Just think about it (or maybe don’t); the value of money becomes worthless. No modern industrial economy has suffered this since the recovery after World War II. Now, these are the options; pick your ‘flation’…
In the article “The Devaluation of Everything–The Perils of Panflation” by ‘The Economist’ writes: Price inflation remains relatively subdued in the rich world, even though central banks are busily printing money. But other types of inflation are rampant, thus we have ‘panflation’. Panflation needs to be recognised for the plague it has become, for example; take the grossly under-reported problem of size inflation, where clothes of any particular labelled-size have steadily expanded over time.
Estimates by ‘The Economist’ suggest that the average British size-14 pair of women’s trousers is now more than four inches wider at the waist, than it was in the 1970s. In other words, today’s size-14 is really what used to be labelled a size-18; a size-10 is really a size-14. (U.S. sizing is different, but the trend is largely the same.) But when three out of four American adults and three out of five Britons are overweight, the danger is that size inflation reduces women’s incentive to eat less.
Meanwhile, food-portion inflation has also made it harder to fight the flab. Pizzas now come in regular, large and very large. Starbucks coffees are Tall, Grande, Venti or (soon) Trenta. Small seems to be a forbidden word. Inflation is also distorting the travel business. A five-star hotel used to mean the ultimate in luxury, but now six and seven-star resorts are popping up as new hotels award themselves inflated ratings as a marketing tool.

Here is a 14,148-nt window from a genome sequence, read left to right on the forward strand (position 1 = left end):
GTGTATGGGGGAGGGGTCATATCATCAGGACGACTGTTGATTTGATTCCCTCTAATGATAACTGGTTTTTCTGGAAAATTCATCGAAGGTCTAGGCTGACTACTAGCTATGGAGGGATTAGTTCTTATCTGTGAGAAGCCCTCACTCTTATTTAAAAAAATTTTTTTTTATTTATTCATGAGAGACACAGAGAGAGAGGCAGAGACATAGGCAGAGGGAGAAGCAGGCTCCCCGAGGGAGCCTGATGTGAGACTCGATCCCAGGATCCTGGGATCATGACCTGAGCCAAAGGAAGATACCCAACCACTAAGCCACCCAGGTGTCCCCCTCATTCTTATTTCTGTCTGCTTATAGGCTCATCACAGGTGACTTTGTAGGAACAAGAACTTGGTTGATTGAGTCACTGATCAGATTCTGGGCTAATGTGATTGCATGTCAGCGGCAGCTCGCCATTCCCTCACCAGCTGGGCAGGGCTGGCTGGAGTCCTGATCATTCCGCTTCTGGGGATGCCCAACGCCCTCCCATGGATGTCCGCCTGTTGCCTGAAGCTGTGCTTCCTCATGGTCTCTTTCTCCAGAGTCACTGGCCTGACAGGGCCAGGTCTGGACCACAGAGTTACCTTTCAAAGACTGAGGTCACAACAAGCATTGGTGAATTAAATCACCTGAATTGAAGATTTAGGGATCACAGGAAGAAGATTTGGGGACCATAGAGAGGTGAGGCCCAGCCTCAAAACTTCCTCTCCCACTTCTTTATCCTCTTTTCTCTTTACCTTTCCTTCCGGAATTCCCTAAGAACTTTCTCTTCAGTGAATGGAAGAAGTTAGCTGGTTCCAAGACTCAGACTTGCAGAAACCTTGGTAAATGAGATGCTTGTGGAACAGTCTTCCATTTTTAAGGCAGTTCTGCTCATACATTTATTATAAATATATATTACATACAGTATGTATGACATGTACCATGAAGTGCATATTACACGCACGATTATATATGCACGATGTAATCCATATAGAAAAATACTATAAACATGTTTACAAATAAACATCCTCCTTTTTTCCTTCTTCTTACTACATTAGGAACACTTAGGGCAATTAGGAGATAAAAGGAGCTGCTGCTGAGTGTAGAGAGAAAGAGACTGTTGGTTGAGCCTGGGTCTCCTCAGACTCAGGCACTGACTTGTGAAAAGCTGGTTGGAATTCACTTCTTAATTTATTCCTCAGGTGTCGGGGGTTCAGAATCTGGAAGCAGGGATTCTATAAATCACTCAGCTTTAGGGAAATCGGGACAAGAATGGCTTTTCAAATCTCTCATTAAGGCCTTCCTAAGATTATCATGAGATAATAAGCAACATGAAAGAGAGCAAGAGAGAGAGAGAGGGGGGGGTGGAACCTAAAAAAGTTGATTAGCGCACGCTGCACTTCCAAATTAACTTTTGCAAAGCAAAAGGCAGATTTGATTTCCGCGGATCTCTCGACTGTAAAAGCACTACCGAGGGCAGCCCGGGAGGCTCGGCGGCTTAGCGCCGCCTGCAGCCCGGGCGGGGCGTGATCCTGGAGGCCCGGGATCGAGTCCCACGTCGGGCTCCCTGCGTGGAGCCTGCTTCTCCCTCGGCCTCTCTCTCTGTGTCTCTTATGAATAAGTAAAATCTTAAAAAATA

‘Deluxe’ rooms have been devalued, too; many hotels no longer have ‘standard’ rooms, but instead offer a choice of ‘deluxe’ (the new standard), ‘luxury’, ‘superior luxury’ or ‘grand superior luxury’. The value of frequent-flyer miles is also being eroded by inflation. Some other strains of inflation have more serious economic effects. One example is academic grade inflation, in Britain the proportion of ‘A’-level students given ‘A’ grades has risen from 9% to 27% over the past 25 years.
Yet other tests find that children are no cleverer than they were. A study by Durham University concluded that an ‘A’ grade today is the equivalent of a ‘C’ in the 1980s. In American universities almost 45% of graduates now get the top grade, compared with 15% in 1960. Employers are themselves distorting the jobs market with job-title inflation, which has recently accelerated because a fancier-sounding title is cheaper than a pay rise.
Firms are awash with an excess of chiefs and directors, such as Director of First Impressions (receptionist) and Chief Revenue
Protection Officer (ticket inspector). This is not just a laughing matter. Job-title inflation has economic costs if it makes the jobs market more opaque and makes it harder to assess the going pay rate. Inflation of all kinds devalues everything it infects. It obscures information and so distorts behaviour.
A former German central banker, Karl Otto Pöhl, compared inflation to toothpaste: easy to squeeze out of the tube, almost impossible to put back in. The usual cure, monetary and fiscal tightening, will not work for panflation. Women will never squeeze back into their old clothes unless they reject size inflation. Instead, it is time for everybody to tighten belts (literally) and fight all sorts of inflationary flab.
In the article “Director of First Impressions, Startbucks Trenta and the Inflation of Everything” by David Nelson writes: An article in ‘The Economist’ titled ‘The Perils of Panflation’ writes; consumer prices and waist-lines are not the only places where inflation is a concern. From the article, here are my favorite examples of non-price inflation: